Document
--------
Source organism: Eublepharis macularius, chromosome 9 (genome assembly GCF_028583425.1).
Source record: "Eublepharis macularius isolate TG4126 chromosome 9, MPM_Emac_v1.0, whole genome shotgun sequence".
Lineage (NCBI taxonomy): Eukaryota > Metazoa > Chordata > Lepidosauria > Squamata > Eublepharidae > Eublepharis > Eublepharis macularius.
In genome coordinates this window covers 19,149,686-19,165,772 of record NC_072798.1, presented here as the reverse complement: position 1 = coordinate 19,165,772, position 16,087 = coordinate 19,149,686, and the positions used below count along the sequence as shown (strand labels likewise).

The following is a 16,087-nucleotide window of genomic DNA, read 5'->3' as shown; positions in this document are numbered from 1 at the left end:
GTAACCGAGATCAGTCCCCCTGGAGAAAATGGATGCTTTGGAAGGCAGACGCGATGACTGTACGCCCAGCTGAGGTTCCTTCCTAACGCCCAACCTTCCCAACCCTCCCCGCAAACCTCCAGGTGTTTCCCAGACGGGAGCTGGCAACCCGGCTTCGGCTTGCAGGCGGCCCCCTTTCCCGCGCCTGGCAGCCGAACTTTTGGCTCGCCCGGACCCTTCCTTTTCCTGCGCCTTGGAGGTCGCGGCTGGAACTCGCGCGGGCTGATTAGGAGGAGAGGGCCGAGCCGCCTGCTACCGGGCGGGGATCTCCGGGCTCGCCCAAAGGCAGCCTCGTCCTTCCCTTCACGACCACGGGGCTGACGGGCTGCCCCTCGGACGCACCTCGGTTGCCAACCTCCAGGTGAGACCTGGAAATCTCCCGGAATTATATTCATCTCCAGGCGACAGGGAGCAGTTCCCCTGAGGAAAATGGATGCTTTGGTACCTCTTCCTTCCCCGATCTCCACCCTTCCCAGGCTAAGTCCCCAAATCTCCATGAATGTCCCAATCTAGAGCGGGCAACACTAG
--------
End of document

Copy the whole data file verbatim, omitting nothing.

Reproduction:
Source organism: Eublepharis macularius, chromosome 9 (genome assembly GCF_028583425.1).
Source record: "Eublepharis macularius isolate TG4126 chromosome 9, MPM_Emac_v1.0, whole genome shotgun sequence".
Lineage (NCBI taxonomy): Eukaryota > Metazoa > Chordata > Lepidosauria > Squamata > Eublepharidae > Eublepharis > Eublepharis macularius.
In genome coordinates this window covers 19,149,686-19,165,772 of record NC_072798.1, presented here as the reverse complement: position 1 = coordinate 19,165,772, position 16,087 = coordinate 19,149,686, and the positions used below count along the sequence as shown (strand labels likewise).

The following is a 16,087-nucleotide window of genomic DNA, read 5'->3' as shown; positions in this document are numbered from 1 at the left end:
GTAACCGAGATCAGTCCCCCTGGAGAAAATGGATGCTTTGGAAGGCAGACGCGATGACTGTACGCCCAGCTGAGGTTCCTTCCTAACGCCCAACCTTCCCAACCCTCCCCGCAAACCTCCAGGTGTTTCCCAGACGGGAGCTGGCAACCCGGCTTCGGCTTGCAGGCGGCCCCCTTTCCCGCGCCTGGCAGCCGAACTTTTGGCTCGCCCGGACCCTTCCTTTTCCTGCGCCTTGGAGGTCGCGGCTGGAACTCGCGCGGGCTGATTAGGAGGAGAGGGCCGAGCCGCCTGCTACCGGGCGGGGATCTCCGGGCTCGCCCAAAGGCAGCCTCGTCCTTCCCTTCACGACCACGGGGCTGACGGGCTGCCCCTCGGACGCACCTCGGTTGCCAACCTCCAGGTGAGACCTGGAAATCTCCCGGAATTATATTCATCTCCAGGCGACAGGGAGCAGTTCCCCTGAGGAAAATGGATGCTTTGGTACCTCTTCCTTCCCCGATCTCCACCCTTCCCAGGCTAAGTCCCCAAATCTCCATGAATGTCCCAATCTAGAGCGGGCAACACTAG